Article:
Victoria will establish a new cross-disciplinary office to track people at risk of carrying out terrorist attacks and intervene early.
The Fixated Threat Assessment Centre, to be situated inside Victoria Police, will include specialist police, forensic and mental health experts all under one roof.
The $31.6 million unit will provide a structured and coordinated approach to respond to serious threats of violence posed by “people with complex needs” who may commit acts of terrorism or other extreme violence.
It will bring senior and experienced police and mental health clinicians together to better identify and respond to individuals who may pose a risk, and intervene early to help prevent violence.
Additional funding will also be provided to put in place specialist mental health, alcohol and other drug services to engage high risk individuals, ensuring they receive the help they need.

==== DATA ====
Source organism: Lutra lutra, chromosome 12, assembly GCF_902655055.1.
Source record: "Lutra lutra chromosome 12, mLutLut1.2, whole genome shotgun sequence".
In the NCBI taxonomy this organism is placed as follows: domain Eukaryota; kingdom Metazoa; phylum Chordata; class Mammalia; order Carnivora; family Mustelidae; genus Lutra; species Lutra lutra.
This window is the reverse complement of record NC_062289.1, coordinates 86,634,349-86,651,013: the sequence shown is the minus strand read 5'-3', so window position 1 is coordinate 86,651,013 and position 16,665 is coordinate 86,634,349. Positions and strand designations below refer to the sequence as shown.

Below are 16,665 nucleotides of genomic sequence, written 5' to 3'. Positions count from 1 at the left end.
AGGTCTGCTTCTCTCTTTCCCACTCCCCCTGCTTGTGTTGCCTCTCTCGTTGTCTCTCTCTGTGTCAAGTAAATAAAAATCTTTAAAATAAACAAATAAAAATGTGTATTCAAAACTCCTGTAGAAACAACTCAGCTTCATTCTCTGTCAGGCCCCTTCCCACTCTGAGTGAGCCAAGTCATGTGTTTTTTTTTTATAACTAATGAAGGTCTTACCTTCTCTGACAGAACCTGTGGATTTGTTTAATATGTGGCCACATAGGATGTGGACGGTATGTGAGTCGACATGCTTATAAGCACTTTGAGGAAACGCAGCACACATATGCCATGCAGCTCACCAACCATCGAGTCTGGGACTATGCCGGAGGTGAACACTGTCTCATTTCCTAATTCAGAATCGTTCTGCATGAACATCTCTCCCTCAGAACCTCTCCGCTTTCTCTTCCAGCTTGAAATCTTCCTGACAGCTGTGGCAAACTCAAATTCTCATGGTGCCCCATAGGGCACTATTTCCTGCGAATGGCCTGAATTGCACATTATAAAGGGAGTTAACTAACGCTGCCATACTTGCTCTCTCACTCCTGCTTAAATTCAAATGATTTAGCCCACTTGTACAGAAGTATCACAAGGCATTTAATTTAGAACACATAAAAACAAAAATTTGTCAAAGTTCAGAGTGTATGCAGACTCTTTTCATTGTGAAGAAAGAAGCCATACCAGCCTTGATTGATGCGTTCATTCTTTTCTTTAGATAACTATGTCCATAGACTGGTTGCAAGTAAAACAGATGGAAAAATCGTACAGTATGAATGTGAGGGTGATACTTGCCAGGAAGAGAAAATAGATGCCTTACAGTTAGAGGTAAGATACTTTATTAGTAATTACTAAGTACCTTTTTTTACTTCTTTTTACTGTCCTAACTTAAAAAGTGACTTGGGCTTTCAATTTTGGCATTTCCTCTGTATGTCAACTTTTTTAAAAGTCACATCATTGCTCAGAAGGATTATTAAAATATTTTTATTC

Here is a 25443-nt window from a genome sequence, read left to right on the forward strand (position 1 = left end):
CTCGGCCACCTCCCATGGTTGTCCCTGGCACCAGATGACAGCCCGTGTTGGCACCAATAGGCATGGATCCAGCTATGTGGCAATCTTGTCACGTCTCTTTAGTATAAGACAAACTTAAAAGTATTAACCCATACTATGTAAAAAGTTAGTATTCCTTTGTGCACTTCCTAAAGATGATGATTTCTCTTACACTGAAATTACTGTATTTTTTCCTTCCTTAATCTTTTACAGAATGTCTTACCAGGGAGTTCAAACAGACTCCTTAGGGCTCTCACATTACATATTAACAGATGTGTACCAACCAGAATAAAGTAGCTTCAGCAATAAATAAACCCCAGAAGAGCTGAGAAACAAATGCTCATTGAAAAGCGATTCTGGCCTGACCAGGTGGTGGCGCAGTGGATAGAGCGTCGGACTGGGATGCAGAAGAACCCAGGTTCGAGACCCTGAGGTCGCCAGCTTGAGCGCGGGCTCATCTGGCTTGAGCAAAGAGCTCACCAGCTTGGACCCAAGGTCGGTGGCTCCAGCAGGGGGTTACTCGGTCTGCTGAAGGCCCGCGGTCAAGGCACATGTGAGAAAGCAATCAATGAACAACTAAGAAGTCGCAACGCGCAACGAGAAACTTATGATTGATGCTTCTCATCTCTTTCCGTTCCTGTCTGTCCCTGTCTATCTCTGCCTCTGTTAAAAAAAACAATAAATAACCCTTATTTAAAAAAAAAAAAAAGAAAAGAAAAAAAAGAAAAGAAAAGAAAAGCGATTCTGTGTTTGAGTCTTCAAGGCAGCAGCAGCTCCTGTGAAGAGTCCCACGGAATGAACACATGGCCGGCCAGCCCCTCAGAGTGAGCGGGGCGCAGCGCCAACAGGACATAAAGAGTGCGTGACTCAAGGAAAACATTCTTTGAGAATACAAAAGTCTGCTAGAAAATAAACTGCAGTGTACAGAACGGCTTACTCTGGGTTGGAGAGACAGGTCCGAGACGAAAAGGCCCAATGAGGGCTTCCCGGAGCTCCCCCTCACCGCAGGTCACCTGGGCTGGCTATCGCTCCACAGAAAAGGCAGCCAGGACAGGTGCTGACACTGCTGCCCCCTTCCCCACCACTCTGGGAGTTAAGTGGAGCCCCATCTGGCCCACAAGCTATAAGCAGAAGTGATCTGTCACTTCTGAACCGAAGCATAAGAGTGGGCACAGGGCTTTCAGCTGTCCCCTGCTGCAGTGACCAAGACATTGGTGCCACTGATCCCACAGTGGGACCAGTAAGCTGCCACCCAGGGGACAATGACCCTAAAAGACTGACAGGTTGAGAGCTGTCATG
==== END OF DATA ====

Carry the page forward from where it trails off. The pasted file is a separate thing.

“The centre will target high-risk people in the community who may pose a serious threat to Victorians, including those who hold a fixated grievance and violent extremists,” said Police Minister Lisa Neville.
Staff recruitment and establishment of the centre will commence immediately. It will be operational by January 2018, based at the Victoria Police Command Complex in Spencer Street. It is expected the centre will assess around 300 people per year.
It is based on a model developed with input from leading forensic mental health specialists including Forensicare, Melbourne Health and Monash Health.
Similar centres are already operating in New South Wales, Queensland, New Zealand, the Netherlands and the United Kingdom.
The Victorian government is also reforming terror laws, following a review by former police chief commissioner Ken Lay and former Supreme Court of Appeal justice David Harper.